“Our primary aim is to protect test subjects,” Anthonie Meijers emphasizes, formerly a longstanding ethics professor at TU/e. For the rest, the work of the committee, which was set up at TU/e in 2019, has plenty to offer scientists in the way of benefits, the president contends. “Increasingly, when they are placing an article with a journal or making a grant application, they are asked for the opinion of an ethical testing committee.”
As well as assessing the university's non-medical research projects, the ERB members will also become the go-to people at TU/e for questions on research ethics, and will help with the drafting of sections on ethics in, say, grant applications. From now on, any non-medical research involving test subjects or recognizable data taken from individuals must gain the ERB's approval before data collection can start. Medical research in the Netherlands has long been subject to statutory ethical testing, conducted by a recognized medical ethical testing committee, the METC. TU/e also assists its staff taking this route - via Susan Hommerson, coordinator of medical & medical device research.
TU/e is the last of the Dutch universities to set up such as committee, i.e. university wide, tells Meijers. Until now, only in the Human-Technology Interaction group of the Department of IE&IS have the ethics of research been tested by a committee - because here they have a long history of working with test subjects. With TU/e researchers increasingly involving people in their research, and grant providers increasingly requiring approval, the time was ripe to set up a university-wide ethical committee here at our university.
The key question in TU/e's ethical testing is this: ‘Is there a reasonable balance between the expected benefits of the research and the hardship experienced by the test subjects? Important aspects in this regard are the protection of weaker groups and persons and the preservation of their human dignity’ - to use the working group's own words.
While this approach - including a checklist - provides guidance, Meijers and ERB secretary Jolanda Habraken emphasize that it will be necessary to examine on a case-by-case basis ‘what the scientific benefit is and what the test subjects are being exposed to’ and whether the research methodology is sound.
The ERB has defined various levels of testing. At level 1 are the applications involving minimal risk to test subjects. ERB secretary Jolanda Habraken explains: “This is the case when completely anonymous data are collected and there is no question of vulnerable target groups or sensitive topics. By the last, we mean, for example, interviews with children or where the questions concern a particular religious belief. In this case, an accelerated procedure exists involving approval from within the department."
At level 3 the research studies are more complex and the consideration of the full committee is required. “Think of Atlas as a living lab or of the research involving Helmond as a smart city”, says Meijers. Level 2 lies in between and applies to research that is in many ways similar to research that has previously gained approval.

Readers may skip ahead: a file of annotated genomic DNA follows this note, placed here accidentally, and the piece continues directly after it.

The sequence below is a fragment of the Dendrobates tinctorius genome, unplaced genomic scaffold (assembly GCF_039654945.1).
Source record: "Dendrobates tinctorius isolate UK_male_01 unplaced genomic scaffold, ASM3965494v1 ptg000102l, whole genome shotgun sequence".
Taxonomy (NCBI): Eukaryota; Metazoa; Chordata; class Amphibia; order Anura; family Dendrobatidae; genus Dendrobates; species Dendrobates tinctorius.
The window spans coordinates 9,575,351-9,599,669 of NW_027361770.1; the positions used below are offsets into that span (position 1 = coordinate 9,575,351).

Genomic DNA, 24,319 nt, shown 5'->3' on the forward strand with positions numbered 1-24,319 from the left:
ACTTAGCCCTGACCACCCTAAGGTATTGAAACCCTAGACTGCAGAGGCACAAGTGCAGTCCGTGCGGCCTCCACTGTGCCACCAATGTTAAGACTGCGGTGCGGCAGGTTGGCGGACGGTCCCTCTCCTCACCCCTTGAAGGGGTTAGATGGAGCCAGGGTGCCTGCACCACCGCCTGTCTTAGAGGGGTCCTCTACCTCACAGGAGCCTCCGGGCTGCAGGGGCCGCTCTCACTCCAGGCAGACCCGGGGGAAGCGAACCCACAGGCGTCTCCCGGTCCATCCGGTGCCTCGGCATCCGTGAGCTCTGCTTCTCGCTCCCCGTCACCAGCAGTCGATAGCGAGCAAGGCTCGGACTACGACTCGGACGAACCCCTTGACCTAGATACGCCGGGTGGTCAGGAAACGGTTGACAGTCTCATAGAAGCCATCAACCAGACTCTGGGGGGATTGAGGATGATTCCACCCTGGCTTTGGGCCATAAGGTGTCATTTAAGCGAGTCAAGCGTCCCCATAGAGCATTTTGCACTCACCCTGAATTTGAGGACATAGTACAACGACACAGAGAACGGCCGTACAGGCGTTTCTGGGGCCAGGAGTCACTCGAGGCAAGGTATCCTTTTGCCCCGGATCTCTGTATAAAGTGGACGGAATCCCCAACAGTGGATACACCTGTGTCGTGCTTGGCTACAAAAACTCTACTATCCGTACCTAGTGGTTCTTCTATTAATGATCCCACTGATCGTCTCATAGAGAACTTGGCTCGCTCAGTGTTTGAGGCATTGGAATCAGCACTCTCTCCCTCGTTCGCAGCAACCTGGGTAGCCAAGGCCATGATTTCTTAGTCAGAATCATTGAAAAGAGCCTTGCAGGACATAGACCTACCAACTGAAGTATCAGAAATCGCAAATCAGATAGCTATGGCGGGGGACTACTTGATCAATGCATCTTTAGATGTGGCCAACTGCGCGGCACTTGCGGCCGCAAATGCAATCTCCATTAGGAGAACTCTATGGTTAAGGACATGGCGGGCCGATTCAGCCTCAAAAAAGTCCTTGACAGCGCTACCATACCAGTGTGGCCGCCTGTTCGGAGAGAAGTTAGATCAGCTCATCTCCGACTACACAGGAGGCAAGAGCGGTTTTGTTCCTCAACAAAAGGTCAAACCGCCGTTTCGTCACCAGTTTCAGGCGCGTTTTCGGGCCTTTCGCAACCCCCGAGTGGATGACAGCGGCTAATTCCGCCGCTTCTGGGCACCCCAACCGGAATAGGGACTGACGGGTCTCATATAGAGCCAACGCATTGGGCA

Meijers says that the assessment is a joint learning process. “It is our wish - and something we are working towards - that within two years all TU/e researchers will know what is expected of them and when they need to contact us. It would be nice if by then rubber-stamping is all that is required. This isn't supposed to become another hoop that researchers have to jump through. We are here to help them.”
In any event, the (central) ethical committee will handle all applications. This comprises members of every department who reach joint decisions about the application. Meijers: “In principle we aim to achieve consensus within the committee. If that's missing, we first seek external advice. If that doesn't resolve things, a two-thirds majority of the committee members breaks the impasse. But I expect that to happen rarely.”
Meijers and Habraken do not expect to see many applications rejected, but it may well be that a proposal needs a number of revisions.“The other day I had a research proposal in which test subjects were asked all kinds of questions that were not relevant to the research objective. So those questions have to be omitted,” says Habraken by way of illustration.
Habraken and Meijers find it hard to estimate how many applications will be handled in a year. “I know they have about six hundred in Delft, so for us three hundred would be a reasonable estimate. We want to assess the applications as efficiently as possible. The majority can be dealt with within a department. In addition, we'll aim to assess research projects whenever possible as ‘bundles’,” says Meijers. An average of four to six weeks will be needed before the committee, which meets once a month, can make a decision about a research proposal at level 3, says Habraken.
Similarly, student projects involving test subjects will need to be seen by the ethical committee - but in most cases the applicant will be the lecturer involved. Student factions Groep-één|ESR and DAS have previously had concerns about the consequences of ethical testing in TU/e's education. Their greatest concern was that students' work would be delayed. This matter has been discussed by the University Council. On the advice of the student fractions, the ERB will cluster applications whenever possible with a view to granting a swift approval.
More information about the work of the ERB is posted online.